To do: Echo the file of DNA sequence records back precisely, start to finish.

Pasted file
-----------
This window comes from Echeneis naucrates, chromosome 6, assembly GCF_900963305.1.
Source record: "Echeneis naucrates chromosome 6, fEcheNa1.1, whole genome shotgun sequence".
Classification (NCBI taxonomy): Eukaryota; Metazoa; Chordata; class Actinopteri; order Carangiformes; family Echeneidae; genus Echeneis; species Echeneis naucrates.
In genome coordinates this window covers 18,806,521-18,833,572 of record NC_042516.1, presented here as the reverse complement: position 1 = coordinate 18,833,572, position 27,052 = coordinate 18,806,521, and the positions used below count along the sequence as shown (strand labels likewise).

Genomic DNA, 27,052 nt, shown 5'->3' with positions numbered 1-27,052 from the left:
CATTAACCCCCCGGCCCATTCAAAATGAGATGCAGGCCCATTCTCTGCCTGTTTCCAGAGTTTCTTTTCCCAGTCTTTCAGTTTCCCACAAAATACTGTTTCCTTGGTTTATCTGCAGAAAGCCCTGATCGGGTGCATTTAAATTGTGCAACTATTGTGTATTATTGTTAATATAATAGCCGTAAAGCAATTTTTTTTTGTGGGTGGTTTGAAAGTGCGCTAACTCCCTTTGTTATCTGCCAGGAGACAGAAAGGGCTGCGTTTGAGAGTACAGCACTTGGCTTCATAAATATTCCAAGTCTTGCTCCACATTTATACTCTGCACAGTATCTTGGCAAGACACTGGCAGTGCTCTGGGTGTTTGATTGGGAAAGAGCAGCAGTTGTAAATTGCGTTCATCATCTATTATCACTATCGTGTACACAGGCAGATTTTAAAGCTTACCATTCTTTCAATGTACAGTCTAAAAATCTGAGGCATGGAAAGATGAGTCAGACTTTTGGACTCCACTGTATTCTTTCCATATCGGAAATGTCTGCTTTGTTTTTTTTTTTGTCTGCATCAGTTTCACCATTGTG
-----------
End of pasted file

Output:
This window comes from Echeneis naucrates, chromosome 6, assembly GCF_900963305.1.
Source record: "Echeneis naucrates chromosome 6, fEcheNa1.1, whole genome shotgun sequence".
Classification (NCBI taxonomy): Eukaryota; Metazoa; Chordata; class Actinopteri; order Carangiformes; family Echeneidae; genus Echeneis; species Echeneis naucrates.
In genome coordinates this window covers 18,806,521-18,833,572 of record NC_042516.1, presented here as the reverse complement: position 1 = coordinate 18,833,572, position 27,052 = coordinate 18,806,521, and the positions used below count along the sequence as shown (strand labels likewise).

Genomic DNA, 27,052 nt, shown 5'->3' with positions numbered 1-27,052 from the left:
CATTAACCCCCCGGCCCATTCAAAATGAGATGCAGGCCCATTCTCTGCCTGTTTCCAGAGTTTCTTTTCCCAGTCTTTCAGTTTCCCACAAAATACTGTTTCCTTGGTTTATCTGCAGAAAGCCCTGATCGGGTGCATTTAAATTGTGCAACTATTGTGTATTATTGTTAATATAATAGCCGTAAAGCAATTTTTTTTTGTGGGTGGTTTGAAAGTGCGCTAACTCCCTTTGTTATCTGCCAGGAGACAGAAAGGGCTGCGTTTGAGAGTACAGCACTTGGCTTCATAAATATTCCAAGTCTTGCTCCACATTTATACTCTGCACAGTATCTTGGCAAGACACTGGCAGTGCTCTGGGTGTTTGATTGGGAAAGAGCAGCAGTTGTAAATTGCGTTCATCATCTATTATCACTATCGTGTACACAGGCAGATTTTAAAGCTTACCATTCTTTCAATGTACAGTCTAAAAATCTGAGGCATGGAAAGATGAGTCAGACTTTTGGACTCCACTGTATTCTTTCCATATCGGAAATGTCTGCTTTGTTTTTTTTTTTGTCTGCATCAGTTTCACCATTGTG